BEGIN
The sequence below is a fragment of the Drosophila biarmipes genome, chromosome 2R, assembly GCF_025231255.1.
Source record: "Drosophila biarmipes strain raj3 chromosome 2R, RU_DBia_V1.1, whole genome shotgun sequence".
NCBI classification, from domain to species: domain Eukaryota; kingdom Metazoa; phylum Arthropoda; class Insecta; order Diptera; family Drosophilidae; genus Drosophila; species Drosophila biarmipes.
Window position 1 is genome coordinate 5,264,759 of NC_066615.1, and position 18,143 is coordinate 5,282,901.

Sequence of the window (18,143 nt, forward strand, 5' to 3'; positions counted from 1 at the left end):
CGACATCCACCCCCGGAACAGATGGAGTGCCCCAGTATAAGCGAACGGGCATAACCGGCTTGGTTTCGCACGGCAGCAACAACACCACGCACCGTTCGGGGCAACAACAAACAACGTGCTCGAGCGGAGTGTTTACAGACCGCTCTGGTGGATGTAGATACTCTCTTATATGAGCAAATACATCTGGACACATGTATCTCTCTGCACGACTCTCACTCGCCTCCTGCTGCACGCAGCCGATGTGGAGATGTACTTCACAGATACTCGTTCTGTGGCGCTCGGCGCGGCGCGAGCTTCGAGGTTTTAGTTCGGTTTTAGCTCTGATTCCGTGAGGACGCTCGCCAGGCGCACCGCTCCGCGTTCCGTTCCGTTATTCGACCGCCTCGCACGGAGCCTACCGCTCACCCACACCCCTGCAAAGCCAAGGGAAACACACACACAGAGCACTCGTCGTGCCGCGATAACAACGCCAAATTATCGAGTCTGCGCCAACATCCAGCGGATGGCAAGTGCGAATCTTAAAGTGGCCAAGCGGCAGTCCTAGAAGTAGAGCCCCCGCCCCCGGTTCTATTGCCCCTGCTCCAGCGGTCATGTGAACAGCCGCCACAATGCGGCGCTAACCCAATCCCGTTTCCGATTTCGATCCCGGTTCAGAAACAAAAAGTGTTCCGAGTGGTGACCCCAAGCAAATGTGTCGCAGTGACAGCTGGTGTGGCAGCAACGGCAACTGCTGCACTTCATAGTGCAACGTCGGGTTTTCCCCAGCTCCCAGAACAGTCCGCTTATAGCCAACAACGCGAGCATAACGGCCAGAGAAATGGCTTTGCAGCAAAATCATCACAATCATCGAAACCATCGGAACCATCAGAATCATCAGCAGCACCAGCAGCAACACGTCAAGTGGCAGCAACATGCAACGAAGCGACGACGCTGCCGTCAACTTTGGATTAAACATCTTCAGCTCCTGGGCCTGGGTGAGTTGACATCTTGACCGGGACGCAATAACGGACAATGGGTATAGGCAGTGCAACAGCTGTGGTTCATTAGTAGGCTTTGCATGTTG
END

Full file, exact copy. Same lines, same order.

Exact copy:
The sequence below is a fragment of the Drosophila biarmipes genome, chromosome 2R, assembly GCF_025231255.1.
Source record: "Drosophila biarmipes strain raj3 chromosome 2R, RU_DBia_V1.1, whole genome shotgun sequence".
NCBI classification, from domain to species: domain Eukaryota; kingdom Metazoa; phylum Arthropoda; class Insecta; order Diptera; family Drosophilidae; genus Drosophila; species Drosophila biarmipes.
Window position 1 is genome coordinate 5,264,759 of NC_066615.1, and position 18,143 is coordinate 5,282,901.

Sequence of the window (18,143 nt, forward strand, 5' to 3'; positions counted from 1 at the left end):
CGACATCCACCCCCGGAACAGATGGAGTGCCCCAGTATAAGCGAACGGGCATAACCGGCTTGGTTTCGCACGGCAGCAACAACACCACGCACCGTTCGGGGCAACAACAAACAACGTGCTCGAGCGGAGTGTTTACAGACCGCTCTGGTGGATGTAGATACTCTCTTATATGAGCAAATACATCTGGACACATGTATCTCTCTGCACGACTCTCACTCGCCTCCTGCTGCACGCAGCCGATGTGGAGATGTACTTCACAGATACTCGTTCTGTGGCGCTCGGCGCGGCGCGAGCTTCGAGGTTTTAGTTCGGTTTTAGCTCTGATTCCGTGAGGACGCTCGCCAGGCGCACCGCTCCGCGTTCCGTTCCGTTATTCGACCGCCTCGCACGGAGCCTACCGCTCACCCACACCCCTGCAAAGCCAAGGGAAACACACACACAGAGCACTCGTCGTGCCGCGATAACAACGCCAAATTATCGAGTCTGCGCCAACATCCAGCGGATGGCAAGTGCGAATCTTAAAGTGGCCAAGCGGCAGTCCTAGAAGTAGAGCCCCCGCCCCCGGTTCTATTGCCCCTGCTCCAGCGGTCATGTGAACAGCCGCCACAATGCGGCGCTAACCCAATCCCGTTTCCGATTTCGATCCCGGTTCAGAAACAAAAAGTGTTCCGAGTGGTGACCCCAAGCAAATGTGTCGCAGTGACAGCTGGTGTGGCAGCAACGGCAACTGCTGCACTTCATAGTGCAACGTCGGGTTTTCCCCAGCTCCCAGAACAGTCCGCTTATAGCCAACAACGCGAGCATAACGGCCAGAGAAATGGCTTTGCAGCAAAATCATCACAATCATCGAAACCATCGGAACCATCAGAATCATCAGCAGCACCAGCAGCAACACGTCAAGTGGCAGCAACATGCAACGAAGCGACGACGCTGCCGTCAACTTTGGATTAAACATCTTCAGCTCCTGGGCCTGGGTGAGTTGACATCTTGACCGGGACGCAATAACGGACAATGGGTATAGGCAGTGCAACAGCTGTGGTTCATTAGTAGGCTTTGCATGTTG